Meanwhile the market seems to be getting more erratic and unpredictable by the day. Greece: we all knew this was coming surely, so why is it such a big shock all of a sudden? Is it simply because it's been around in the market for so long that people have got complacent about it?
Greece will leave the Eurozone pretty soon in my humble opinion. The austerity pill is simply too bitter for them to swallow. The only thing we don't know is when. The immediate effect of that will almost certainly be a mass fund exodus from anything deemed risky. Like grains for example.
The almost immediate knock-on contagion-type ripple effect of that will probably be significantly lower prices than those you see on your screens today, regardless of how many soybeans China wants or what the weather is doing in Russia.
Once Greece go we will quickly move onto the "exactly what are the implications of this, and who's next?" question. Cue more money exiting the arena regardless of the fundamentals. One of the implications could easily be the ECB printing euros faster than a fast thing on its way to a fast thing's convention.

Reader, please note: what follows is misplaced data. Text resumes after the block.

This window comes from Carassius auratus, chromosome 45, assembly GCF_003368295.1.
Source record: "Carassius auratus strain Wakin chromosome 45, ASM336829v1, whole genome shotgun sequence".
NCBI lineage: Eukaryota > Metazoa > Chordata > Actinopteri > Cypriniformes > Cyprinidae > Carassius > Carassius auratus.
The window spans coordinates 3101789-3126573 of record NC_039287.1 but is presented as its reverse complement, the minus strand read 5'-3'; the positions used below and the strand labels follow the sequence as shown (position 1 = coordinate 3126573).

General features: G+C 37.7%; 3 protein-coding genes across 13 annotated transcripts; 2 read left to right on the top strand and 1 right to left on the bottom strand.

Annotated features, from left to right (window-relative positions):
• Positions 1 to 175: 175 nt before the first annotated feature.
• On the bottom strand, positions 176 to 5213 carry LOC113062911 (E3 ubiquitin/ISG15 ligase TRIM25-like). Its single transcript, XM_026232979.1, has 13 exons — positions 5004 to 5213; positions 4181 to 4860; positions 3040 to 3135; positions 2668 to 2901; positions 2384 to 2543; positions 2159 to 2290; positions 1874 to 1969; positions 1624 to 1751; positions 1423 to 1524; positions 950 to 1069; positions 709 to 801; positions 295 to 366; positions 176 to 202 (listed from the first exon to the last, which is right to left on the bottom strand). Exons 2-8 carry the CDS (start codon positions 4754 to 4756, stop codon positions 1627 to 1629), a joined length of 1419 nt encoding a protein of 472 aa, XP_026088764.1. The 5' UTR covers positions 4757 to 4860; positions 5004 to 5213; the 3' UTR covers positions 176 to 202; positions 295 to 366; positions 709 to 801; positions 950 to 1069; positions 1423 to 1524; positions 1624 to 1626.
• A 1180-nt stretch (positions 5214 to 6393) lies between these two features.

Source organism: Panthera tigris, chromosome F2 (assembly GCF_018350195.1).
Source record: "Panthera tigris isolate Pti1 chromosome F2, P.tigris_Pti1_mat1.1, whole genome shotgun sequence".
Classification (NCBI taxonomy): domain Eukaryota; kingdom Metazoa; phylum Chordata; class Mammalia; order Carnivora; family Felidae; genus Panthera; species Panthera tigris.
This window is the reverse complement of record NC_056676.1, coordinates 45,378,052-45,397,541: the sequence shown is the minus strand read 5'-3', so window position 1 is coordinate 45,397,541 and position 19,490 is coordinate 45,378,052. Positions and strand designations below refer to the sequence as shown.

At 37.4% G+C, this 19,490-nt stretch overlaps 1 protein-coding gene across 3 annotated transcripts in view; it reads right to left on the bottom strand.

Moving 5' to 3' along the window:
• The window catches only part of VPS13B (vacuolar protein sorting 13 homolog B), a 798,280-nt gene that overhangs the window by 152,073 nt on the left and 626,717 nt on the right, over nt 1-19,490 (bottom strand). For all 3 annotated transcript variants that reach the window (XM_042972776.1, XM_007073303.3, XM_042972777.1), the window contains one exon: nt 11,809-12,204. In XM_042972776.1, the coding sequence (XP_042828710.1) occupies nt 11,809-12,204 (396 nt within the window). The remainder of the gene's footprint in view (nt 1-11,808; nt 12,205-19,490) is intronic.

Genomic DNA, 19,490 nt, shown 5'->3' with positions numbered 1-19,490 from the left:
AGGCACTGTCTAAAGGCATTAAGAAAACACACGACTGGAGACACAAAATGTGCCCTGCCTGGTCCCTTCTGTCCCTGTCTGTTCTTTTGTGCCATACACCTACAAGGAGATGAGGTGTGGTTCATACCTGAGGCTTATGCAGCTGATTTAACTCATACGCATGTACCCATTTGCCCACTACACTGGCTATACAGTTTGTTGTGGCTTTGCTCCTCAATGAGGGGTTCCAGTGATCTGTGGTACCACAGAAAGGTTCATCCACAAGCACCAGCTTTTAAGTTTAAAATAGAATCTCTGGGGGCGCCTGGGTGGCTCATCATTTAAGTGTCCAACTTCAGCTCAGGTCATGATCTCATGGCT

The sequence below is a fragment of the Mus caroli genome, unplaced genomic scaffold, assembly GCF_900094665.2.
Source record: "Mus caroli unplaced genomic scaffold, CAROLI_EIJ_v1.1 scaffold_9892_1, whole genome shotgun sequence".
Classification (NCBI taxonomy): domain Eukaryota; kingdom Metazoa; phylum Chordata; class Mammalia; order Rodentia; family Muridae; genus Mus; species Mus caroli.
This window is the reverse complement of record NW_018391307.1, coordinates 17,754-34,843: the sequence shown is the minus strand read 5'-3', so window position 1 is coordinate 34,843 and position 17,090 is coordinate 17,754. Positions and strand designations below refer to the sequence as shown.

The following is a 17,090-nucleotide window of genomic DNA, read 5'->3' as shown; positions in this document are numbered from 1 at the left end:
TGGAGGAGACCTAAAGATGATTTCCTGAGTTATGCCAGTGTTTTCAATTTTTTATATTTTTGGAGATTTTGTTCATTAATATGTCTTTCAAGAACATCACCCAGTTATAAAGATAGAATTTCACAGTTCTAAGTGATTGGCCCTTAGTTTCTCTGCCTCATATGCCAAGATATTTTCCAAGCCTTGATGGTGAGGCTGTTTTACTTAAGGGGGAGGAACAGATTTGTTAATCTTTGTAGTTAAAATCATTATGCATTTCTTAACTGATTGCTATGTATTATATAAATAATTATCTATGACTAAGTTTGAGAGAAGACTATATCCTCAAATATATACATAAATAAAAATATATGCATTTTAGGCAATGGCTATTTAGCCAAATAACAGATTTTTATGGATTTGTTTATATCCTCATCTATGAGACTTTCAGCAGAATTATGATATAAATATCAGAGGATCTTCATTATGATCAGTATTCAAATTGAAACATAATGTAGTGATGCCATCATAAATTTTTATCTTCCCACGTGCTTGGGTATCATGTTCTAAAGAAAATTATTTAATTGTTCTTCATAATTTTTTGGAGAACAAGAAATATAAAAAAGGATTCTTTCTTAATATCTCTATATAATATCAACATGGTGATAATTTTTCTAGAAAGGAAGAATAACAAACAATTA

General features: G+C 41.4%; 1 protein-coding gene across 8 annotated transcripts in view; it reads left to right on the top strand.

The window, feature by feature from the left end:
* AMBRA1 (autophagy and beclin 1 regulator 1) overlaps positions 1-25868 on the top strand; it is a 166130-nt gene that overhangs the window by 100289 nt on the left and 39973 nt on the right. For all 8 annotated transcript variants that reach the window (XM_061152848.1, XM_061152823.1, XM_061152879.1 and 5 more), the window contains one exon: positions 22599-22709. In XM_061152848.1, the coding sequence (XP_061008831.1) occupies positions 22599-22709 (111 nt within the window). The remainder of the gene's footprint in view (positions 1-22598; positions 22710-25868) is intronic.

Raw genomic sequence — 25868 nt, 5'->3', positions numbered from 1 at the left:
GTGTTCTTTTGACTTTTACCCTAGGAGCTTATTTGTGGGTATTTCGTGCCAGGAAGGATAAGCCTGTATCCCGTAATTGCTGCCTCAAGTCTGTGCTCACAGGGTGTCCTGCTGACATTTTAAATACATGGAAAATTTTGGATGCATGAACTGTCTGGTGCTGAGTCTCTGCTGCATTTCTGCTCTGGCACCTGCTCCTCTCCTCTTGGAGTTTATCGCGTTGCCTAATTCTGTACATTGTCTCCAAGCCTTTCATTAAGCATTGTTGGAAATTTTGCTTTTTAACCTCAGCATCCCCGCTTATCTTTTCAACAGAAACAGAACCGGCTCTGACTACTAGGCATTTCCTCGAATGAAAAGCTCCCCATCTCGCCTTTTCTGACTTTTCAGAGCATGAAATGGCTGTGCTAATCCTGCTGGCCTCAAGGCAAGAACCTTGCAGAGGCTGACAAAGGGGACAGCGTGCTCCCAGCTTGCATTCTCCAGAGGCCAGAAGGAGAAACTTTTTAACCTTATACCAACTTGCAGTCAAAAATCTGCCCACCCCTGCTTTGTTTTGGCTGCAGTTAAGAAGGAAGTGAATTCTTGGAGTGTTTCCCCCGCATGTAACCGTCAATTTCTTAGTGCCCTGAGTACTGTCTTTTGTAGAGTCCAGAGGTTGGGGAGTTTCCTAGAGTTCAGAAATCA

This is all starting to sound outrageously bearish isn't it? The bit I am struggling to get my head round is how long will these conditions prevail and what the more medium to longer term implications are.
The answer to the latter is probably easier to predict that the former, inflation. Big time inflation. In a big time inflation scenario I'd want to be long all the grains, however there may be some downside pain (or pleasure depending on which way you swing) to endure first.